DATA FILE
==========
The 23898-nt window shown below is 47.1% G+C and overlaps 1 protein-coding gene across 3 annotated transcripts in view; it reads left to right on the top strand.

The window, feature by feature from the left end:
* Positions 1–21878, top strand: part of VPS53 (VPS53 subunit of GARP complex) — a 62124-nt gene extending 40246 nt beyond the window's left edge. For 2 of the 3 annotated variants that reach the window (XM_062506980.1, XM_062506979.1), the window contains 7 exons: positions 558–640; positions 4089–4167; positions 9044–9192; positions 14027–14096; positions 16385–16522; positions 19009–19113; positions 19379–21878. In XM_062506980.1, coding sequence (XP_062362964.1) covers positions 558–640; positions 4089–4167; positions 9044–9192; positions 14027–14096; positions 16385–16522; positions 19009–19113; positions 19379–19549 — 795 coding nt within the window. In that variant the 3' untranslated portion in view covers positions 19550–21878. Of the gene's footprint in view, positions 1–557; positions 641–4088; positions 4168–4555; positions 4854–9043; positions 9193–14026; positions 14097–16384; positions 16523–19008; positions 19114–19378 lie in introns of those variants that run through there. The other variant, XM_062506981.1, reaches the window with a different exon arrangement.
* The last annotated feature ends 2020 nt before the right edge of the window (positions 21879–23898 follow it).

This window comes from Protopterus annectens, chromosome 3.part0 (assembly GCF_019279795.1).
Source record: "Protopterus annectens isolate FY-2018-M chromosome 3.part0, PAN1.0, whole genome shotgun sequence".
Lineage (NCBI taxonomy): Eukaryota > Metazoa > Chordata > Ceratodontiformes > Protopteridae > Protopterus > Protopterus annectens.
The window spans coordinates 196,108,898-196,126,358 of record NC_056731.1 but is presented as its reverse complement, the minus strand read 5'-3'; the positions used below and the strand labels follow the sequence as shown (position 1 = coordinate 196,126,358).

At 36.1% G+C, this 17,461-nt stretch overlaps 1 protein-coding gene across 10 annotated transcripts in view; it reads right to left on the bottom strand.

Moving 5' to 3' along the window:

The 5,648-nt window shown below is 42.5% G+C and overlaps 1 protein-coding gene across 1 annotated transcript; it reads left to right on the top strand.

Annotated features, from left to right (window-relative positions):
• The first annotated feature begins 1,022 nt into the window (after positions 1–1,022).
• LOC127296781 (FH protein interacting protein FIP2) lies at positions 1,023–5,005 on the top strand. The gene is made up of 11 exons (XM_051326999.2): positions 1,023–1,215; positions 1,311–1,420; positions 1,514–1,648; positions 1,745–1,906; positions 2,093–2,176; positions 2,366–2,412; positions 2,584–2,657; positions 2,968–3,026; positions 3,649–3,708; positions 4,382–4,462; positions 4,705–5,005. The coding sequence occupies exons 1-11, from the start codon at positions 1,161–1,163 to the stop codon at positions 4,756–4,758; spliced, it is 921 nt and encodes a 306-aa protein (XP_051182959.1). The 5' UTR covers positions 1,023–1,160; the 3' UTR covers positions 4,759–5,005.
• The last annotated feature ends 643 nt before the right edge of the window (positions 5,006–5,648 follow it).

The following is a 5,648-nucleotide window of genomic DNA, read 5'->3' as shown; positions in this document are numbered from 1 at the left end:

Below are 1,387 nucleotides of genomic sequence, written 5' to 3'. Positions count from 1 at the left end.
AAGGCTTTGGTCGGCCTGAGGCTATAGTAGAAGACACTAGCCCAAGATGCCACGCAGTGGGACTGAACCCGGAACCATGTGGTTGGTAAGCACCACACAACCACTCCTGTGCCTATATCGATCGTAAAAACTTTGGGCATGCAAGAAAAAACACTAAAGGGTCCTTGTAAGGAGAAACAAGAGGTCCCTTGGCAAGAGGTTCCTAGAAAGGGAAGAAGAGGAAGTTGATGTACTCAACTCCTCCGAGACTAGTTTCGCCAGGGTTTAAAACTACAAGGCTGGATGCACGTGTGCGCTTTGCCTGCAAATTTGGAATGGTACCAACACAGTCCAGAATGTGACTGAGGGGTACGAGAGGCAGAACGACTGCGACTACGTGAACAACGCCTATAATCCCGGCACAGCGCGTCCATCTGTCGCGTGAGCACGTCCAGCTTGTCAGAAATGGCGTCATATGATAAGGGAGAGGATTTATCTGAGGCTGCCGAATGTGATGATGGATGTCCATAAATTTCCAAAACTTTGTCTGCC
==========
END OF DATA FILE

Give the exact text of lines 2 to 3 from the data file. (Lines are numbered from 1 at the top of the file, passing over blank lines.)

The window, feature by feature from the left end:
* Positions 1–21878, top strand: part of VPS53 (VPS53 subunit of GARP complex) — a 62124-nt gene extending 40246 nt beyond the window's left edge. For 2 of the 3 annotated variants that reach the window (XM_062506980.1, XM_062506979.1), the window contains 7 exons: positions 558–640; positions 4089–4167; positions 9044–9192; positions 14027–14096; positions 16385–16522; positions 19009–19113; positions 19379–21878. In XM_062506980.1, coding sequence (XP_062362964.1) covers positions 558–640; positions 4089–4167; positions 9044–9192; positions 14027–14096; positions 16385–16522; positions 19009–19113; positions 19379–19549 — 795 coding nt within the window. In that variant the 3' untranslated portion in view covers positions 19550–21878. Of the gene's footprint in view, positions 1–557; positions 641–4088; positions 4168–4555; positions 4854–9043; positions 9193–14026; positions 14097–16384; positions 16523–19008; positions 19114–19378 lie in introns of those variants that run through there. The other variant, XM_062506981.1, reaches the window with a different exon arrangement.